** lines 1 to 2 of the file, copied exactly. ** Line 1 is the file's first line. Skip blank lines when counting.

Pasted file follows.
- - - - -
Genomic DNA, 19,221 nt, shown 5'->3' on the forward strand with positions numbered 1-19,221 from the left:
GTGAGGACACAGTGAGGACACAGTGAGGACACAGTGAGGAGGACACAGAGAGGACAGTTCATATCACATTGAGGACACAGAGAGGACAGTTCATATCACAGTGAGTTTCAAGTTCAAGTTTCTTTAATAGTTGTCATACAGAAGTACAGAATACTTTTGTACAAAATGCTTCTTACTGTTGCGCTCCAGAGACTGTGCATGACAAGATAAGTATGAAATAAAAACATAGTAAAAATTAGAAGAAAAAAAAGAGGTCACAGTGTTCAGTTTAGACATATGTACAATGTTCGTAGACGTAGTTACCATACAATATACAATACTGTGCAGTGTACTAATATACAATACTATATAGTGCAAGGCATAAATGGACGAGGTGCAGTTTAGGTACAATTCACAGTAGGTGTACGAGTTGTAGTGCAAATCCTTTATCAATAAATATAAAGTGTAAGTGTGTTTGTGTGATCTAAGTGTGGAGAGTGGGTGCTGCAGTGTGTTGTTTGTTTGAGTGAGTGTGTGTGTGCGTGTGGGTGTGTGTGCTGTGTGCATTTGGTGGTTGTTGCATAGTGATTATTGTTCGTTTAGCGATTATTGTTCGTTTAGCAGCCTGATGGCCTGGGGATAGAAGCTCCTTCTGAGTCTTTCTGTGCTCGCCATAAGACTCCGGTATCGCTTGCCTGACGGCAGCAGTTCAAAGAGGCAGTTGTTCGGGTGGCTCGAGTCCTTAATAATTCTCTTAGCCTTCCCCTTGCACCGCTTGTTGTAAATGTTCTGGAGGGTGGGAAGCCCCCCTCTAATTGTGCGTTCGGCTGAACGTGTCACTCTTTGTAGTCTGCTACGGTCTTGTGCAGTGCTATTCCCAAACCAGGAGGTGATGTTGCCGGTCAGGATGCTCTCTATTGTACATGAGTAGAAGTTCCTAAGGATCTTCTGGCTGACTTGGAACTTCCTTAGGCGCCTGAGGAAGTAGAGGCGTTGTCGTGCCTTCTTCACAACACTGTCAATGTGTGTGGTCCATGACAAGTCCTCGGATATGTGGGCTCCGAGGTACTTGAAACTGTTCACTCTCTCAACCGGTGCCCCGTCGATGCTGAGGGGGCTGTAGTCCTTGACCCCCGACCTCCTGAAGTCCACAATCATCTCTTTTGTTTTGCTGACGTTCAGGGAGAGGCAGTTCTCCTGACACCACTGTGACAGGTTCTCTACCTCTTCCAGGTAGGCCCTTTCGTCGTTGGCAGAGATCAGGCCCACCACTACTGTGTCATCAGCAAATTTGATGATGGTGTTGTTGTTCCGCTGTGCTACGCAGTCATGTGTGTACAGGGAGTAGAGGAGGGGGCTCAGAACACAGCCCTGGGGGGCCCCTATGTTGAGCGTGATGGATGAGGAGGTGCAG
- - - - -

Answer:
Genomic DNA, 19,221 nt, shown 5'->3' on the forward strand with positions numbered 1-19,221 from the left:
GTGAGGACACAGTGAGGACACAGTGAGGACACAGTGAGGAGGACACAGAGAGGACAGTTCATATCACATTGAGGACACAGAGAGGACAGTTCATATCACAGTGAGTTTCAAGTTCAAGTTTCTTTAATAGTTGTCATACAGAAGTACAGAATACTTTTGTACAAAATGCTTCTTACTGTTGCGCTCCAGAGACTGTGCATGACAAGATAAGTATGAAATAAAAACATAGTAAAAATTAGAAGAAAAAAAAGAGGTCACAGTGTTCAGTTTAGACATATGTACAATGTTCGTAGACGTAGTTACCATACAATATACAATACTGTGCAGTGTACTAATATACAATACTATATAGTGCAAGGCATAAATGGACGAGGTGCAGTTTAGGTACAATTCACAGTAGGTGTACGAGTTGTAGTGCAAATCCTTTATCAATAAATATAAAGTGTAAGTGTGTTTGTGTGATCTAAGTGTGGAGAGTGGGTGCTGCAGTGTGTTGTTTGTTTGAGTGAGTGTGTGTGTGCGTGTGGGTGTGTGTGCTGTGTGCATTTGGTGGTTGTTGCATAGTGATTATTGTTCGTTTAGCGATTATTGTTCGTTTAGCAGCCTGATGGCCTGGGGATAGAAGCTCCTTCTGAGTCTTTCTGTGCTCGCCATAAGACTCCGGTATCGCTTGCCTGACGGCAGCAGTTCAAAGAGGCAGTTGTTCGGGTGGCTCGAGTCCTTAATAATTCTCTTAGCCTTCCCCTTGCACCGCTTGTTGTAAATGTTCTGGAGGGTGGGAAGCCCCCCTCTAATTGTGCGTTCGGCTGAACGTGTCACTCTTTGTAGTCTGCTACGGTCTTGTGCAGTGCTATTCCCAAACCAGGAGGTGATGTTGCCGGTCAGGATGCTCTCTATTGTACATGAGTAGAAGTTCCTAAGGATCTTCTGGCTGACTTGGAACTTCCTTAGGCGCCTGAGGAAGTAGAGGCGTTGTCGTGCCTTCTTCACAACACTGTCAATGTGTGTGGTCCATGACAAGTCCTCGGATATGTGGGCTCCGAGGTACTTGAAACTGTTCACTCTCTCAACCGGTGCCCCGTCGATGCTGAGGGGGCTGTAGTCCTTGACCCCCGACCTCCTGAAGTCCACAATCATCTCTTTTGTTTTGCTGACGTTCAGGGAGAGGCAGTTCTCCTGACACCACTGTGACAGGTTCTCTACCTCTTCCAGGTAGGCCCTTTCGTCGTTGGCAGAGATCAGGCCCACCACTACTGTGTCATCAGCAAATTTGATGATGGTGTTGTTGTTCCGCTGTGCTACGCAGTCATGTGTGTACAGGGAGTAGAGGAGGGGGCTCAGAACACAGCCCTGGGGGGCCCCTATGTTGAGCGTGATGGATGAGGAGGTGCAG